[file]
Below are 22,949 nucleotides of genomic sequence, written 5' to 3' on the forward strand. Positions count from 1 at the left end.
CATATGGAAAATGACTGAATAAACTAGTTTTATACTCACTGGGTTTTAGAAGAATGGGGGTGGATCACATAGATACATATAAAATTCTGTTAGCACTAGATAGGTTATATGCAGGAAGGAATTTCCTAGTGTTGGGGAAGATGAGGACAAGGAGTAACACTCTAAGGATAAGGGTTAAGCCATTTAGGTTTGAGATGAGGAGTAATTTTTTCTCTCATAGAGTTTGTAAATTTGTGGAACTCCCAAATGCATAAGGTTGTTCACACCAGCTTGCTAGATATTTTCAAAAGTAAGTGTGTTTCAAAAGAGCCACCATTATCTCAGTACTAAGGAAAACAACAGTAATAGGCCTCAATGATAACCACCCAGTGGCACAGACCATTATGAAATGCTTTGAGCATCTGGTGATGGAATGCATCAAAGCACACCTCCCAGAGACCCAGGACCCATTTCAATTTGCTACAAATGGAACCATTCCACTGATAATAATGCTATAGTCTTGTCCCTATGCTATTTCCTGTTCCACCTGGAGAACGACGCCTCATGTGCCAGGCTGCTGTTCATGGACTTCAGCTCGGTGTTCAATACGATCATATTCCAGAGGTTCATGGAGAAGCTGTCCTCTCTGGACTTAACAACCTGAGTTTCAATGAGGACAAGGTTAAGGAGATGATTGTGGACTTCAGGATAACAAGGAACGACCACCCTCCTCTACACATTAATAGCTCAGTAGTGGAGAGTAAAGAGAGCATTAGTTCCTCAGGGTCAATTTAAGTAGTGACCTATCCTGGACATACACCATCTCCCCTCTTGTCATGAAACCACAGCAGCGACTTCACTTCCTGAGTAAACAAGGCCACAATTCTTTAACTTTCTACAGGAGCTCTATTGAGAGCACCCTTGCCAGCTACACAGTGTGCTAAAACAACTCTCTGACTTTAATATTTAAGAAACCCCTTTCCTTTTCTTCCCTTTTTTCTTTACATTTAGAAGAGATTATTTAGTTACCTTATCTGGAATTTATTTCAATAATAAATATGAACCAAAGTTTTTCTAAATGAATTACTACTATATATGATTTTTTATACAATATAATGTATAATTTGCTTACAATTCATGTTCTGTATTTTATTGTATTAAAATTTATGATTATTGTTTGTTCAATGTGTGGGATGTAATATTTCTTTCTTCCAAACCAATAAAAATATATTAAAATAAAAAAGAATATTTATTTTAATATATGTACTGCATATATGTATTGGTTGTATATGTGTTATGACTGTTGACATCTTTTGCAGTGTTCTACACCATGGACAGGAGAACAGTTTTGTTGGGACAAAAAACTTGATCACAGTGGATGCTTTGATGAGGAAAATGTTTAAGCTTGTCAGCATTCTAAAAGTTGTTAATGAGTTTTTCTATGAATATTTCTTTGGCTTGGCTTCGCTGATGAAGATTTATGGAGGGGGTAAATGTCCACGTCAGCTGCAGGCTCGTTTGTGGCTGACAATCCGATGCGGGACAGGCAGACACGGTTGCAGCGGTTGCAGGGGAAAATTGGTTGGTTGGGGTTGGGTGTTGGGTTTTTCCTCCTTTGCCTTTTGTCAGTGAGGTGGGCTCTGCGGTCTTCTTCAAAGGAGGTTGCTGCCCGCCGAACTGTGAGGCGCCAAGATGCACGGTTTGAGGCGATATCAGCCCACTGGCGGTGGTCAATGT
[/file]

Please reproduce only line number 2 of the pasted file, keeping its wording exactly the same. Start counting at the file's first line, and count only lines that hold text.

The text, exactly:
CATATGGAAAATGACTGAATAAACTAGTTTTATACTCACTGGGTTTTAGAAGAATGGGGGTGGATCACATAGATACATATAAAATTCTGTTAGCACTAGATAGGTTATATGCAGGAAGGAATTTCCTAGTGTTGGGGAAGATGAGGACAAGGAGTAACACTCTAAGGATAAGGGTTAAGCCATTTAGGTTTGAGATGAGGAGTAATTTTTTCTCTCATAGAGTTTGTAAATTTGTGGAACTCCCAAATGCATAAGGTTGTTCACACCAGCTTGCTAGATATTTTCAAAAGTAAGTGTGTTTCAAAAGAGCCACCATTATCTCAGTACTAAGGAAAACAACAGTAATAGGCCTCAATGATAACCACCCAGTGGCACAGACCATTATGAAATGCTTTGAGCATCTGGTGATGGAATGCATCAAAGCACACCTCCCAGAGACCCAGGACCCATTTCAATTTGCTACAAATGGAACCATTCCACTGATAATAATGCTATAGTCTTGTCCCTATGCTATTTCCTGTTCCACCTGGAGAACGACGCCTCATGTGCCAGGCTGCTGTTCATGGACTTCAGCTCGGTGTTCAATACGATCATATTCCAGAGGTTCATGGAGAAGCTGTCCTCTCTGGACTTAACAACCTGAGTTTCAATGAGGACAAGGTTAAGGAGATGATTGTGGACTTCAGGATAACAAGGAACGACCACCCTCCTCTACACATTAATAGCTCAGTAGTGGAGAGTAAAGAGAGCATTAGTTCCTCAGGGTCAATTTAAGTAGTGACCTATCCTGGACATACACCATCTCCCCTCTTGTCATGAAACCACAGCAGCGACTTCACTTCCTGAGTAAACAAGGCCACAATTCTTTAACTTTCTACAGGAGCTCTATTGAGAGCACCCTTGCCAGCTACACAGTGTGCTAAAACAACTCTCTGACTTTAATATTTAAGAAACCCCTTTCCTTTTCTTCCCTTTTTTCTTTACATTTAGAAGAGATTATTTAGTTACCTTATCTGGAATTTATTTCAATAATAAATATGAACCAAAGTTTTTCTAAATGAATTACTACTATATATGATTTTTTATACAATATAATGTATAATTTGCTTACAATTCATGTTCTGTATTTTATTGTATTAAAATTTATGATTATTGTTTGTTCAATGTGTGGGATGTAATATTTCTTTCTTCCAAACCAATAAAAATATATTAAAATAAAAAAGAATATTTATTTTAATATATGTACTGCATATATGTATTGGTTGTATATGTGTTATGACTGTTGACATCTTTTGCAGTGTTCTACACCATGGACAGGAGAACAGTTTTGTTGGGACAAAAAACTTGATCACAGTGGATGCTTTGATGAGGAAAATGTTTAAGCTTGTCAGCATTCTAAAAGTTGTTAATGAGTTTTTCTATGAATATTTCTTTGGCTTGGCTTCGCTGATGAAGATTTATGGAGGGGGTAAATGTCCACGTCAGCTGCAGGCTCGTTTGTGGCTGACAATCCGATGCGGGACAGGCAGACACGGTTGCAGCGGTTGCAGGGGAAAATTGGTTGGTTGGGGTTGGGTGTTGGGTTTTTCCTCCTTTGCCTTTTGTCAGTGAGGTGGGCTCTGCGGTCTTCTTCAAAGGAGGTTGCTGCCCGCCGAACTGTGAGGCGCCAAGATGCACGGTTTGAGGCGATATCAGCCCACTGGCGGTGGTCAATGT